How are New York City teachers empowering their students to become environmental stewards and activists within their local communities?
In the fall, MƒA teachers participated in “Citizen Science: Using Macroinvertebrates to Measure Health of the Bronx River,” a mini-course designed to help teachers expand their knowledge of citizen science fieldwork and lead similar work with their students. The three-session course began at Shoelace Park in the Bronx, where participants waded into the Bronx River to collect macroinvertebrates using two sample methods: kicknets and leaf bags. Through their collection, MƒA teachers counted the invertebrates and classified them using a dichotomous key. In session two, the group explored the river from Concrete Plant Park, this time to learn about seining, collecting, and surveying local fish populations.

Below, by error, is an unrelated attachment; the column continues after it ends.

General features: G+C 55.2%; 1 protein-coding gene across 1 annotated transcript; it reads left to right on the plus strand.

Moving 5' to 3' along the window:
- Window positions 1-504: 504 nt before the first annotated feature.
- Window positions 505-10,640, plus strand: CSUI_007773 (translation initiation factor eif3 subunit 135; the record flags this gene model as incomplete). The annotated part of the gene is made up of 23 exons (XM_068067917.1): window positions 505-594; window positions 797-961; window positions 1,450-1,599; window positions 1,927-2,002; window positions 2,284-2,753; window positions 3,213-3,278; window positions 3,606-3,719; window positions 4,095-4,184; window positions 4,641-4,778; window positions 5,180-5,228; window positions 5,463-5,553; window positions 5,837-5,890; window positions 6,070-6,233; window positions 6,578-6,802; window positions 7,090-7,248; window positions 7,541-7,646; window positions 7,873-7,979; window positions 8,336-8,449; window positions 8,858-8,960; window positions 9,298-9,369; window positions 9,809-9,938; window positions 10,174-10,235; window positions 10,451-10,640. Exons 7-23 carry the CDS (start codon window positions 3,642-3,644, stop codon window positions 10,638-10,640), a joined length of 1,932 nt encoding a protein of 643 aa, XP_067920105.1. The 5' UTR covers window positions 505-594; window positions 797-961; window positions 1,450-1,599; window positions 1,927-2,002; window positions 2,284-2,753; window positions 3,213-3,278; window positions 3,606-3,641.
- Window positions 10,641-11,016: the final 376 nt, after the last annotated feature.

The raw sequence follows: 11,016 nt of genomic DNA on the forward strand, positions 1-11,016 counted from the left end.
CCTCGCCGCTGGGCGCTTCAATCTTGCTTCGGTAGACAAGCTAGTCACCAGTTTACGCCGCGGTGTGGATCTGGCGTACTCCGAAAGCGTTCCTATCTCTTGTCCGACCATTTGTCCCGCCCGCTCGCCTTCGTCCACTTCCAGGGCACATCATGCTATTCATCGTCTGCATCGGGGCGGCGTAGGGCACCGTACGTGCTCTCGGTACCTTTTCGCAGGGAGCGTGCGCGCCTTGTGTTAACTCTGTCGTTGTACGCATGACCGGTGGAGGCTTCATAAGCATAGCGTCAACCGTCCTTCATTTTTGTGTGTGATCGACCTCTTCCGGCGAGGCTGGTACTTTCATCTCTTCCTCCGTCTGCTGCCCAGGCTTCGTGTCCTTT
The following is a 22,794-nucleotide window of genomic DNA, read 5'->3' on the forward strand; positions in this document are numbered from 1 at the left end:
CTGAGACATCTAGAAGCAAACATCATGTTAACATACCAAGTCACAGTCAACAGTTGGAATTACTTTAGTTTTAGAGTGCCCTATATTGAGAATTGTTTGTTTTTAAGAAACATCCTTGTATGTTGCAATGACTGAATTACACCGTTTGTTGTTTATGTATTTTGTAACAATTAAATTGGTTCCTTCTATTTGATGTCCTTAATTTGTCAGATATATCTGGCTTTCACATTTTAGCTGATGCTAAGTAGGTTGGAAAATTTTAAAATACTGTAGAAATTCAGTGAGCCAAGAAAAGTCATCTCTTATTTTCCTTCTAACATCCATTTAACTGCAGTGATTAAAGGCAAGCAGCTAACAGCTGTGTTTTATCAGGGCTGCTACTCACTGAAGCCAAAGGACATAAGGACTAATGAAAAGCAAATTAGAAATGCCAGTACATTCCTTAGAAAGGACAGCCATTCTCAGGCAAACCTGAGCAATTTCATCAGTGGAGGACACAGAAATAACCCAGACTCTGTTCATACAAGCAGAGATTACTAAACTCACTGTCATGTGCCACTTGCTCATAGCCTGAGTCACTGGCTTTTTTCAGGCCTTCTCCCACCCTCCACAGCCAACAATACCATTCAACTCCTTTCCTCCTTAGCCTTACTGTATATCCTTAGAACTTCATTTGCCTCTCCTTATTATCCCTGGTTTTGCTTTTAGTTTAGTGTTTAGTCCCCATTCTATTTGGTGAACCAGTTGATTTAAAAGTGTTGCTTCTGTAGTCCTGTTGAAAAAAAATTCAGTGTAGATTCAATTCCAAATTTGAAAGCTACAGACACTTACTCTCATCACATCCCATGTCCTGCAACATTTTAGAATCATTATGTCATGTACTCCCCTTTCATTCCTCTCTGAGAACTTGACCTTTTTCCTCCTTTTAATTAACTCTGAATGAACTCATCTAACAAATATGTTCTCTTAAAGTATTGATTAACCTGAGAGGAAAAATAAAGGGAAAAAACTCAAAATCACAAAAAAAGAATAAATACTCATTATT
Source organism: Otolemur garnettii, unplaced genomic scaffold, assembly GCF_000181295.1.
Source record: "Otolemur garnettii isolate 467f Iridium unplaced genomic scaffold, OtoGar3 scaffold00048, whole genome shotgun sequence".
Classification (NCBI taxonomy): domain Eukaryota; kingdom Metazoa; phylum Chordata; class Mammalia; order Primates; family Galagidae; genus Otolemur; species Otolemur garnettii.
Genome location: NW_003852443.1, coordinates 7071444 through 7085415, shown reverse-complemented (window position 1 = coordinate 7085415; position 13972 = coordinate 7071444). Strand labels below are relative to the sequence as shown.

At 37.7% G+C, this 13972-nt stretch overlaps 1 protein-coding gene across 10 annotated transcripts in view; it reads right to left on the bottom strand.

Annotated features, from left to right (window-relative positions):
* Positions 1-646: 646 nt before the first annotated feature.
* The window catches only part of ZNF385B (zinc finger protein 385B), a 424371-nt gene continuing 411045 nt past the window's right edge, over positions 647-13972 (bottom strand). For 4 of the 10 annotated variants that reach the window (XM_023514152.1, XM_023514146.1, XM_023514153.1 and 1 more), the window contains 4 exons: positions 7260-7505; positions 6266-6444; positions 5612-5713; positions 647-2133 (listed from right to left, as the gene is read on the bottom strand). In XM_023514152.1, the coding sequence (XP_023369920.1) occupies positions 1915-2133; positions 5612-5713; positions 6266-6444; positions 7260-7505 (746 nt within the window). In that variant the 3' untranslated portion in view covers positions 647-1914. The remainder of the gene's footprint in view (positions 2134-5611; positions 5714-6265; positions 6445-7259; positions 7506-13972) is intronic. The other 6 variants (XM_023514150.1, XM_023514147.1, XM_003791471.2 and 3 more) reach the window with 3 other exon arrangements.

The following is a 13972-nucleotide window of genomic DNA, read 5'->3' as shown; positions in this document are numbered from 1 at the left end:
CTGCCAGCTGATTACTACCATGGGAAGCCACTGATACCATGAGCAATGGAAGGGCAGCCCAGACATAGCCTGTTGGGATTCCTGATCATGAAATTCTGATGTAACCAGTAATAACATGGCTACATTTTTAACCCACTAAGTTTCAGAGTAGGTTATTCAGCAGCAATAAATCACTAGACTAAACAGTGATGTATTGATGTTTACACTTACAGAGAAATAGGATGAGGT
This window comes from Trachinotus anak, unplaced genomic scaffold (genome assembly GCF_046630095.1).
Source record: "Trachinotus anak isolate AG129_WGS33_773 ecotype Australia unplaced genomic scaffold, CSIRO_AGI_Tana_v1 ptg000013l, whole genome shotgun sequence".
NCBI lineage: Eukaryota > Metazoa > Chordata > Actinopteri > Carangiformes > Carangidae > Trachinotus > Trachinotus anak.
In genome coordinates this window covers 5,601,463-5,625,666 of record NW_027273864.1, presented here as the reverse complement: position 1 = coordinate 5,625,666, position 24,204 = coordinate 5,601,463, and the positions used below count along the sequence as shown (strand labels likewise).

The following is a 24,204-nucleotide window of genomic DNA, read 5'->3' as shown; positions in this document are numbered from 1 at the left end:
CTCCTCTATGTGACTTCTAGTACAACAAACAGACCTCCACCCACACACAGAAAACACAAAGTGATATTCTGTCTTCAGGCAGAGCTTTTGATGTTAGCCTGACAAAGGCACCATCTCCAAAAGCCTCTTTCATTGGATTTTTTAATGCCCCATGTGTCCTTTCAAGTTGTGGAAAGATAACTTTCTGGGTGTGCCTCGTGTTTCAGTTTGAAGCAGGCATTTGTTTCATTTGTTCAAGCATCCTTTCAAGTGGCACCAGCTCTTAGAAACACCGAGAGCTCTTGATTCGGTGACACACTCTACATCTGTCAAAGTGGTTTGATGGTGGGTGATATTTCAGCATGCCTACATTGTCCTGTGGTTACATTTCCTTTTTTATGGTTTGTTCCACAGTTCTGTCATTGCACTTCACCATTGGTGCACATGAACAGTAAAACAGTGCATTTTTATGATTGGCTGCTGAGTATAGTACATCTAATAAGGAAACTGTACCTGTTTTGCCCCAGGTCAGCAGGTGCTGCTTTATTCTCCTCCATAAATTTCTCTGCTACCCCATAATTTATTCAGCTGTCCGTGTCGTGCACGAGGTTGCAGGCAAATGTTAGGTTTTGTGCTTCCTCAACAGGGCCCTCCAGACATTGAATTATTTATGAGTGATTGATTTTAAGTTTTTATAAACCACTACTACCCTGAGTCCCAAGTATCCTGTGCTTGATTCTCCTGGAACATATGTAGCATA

“These experiences connect us more to field science, allowing us to create local partnerships that provide opportunities for our students to learn more about their city, environmental justice and conservation, and the real world.”
“Getting on our waders and into the Bronx River was thrilling,” shared MƒA Master Teacher Laura Antunez Rodriguez (The High School of Fashion Industries). “These experiences connect us more to field science, allowing us to create local partnerships that provide opportunities for our students to learn more about their city, environmental justice and conservation, and the real world.”
During the final session, the group analyzed their findings indoors to determine the overall health of the water and discussed the educational value of this course. “Collaborating with my colleagues in-person provided unique insight into students’ perspective as we addressed questions and misconceptions that are to be expected when out in the field,” added MƒA Master Teacher Soraya Abdelaziz (The Celia Cruz Bronx High School of Music). “The social aspect of science was back and it helped me gain the confidence to support our future scientists with their fieldwork.”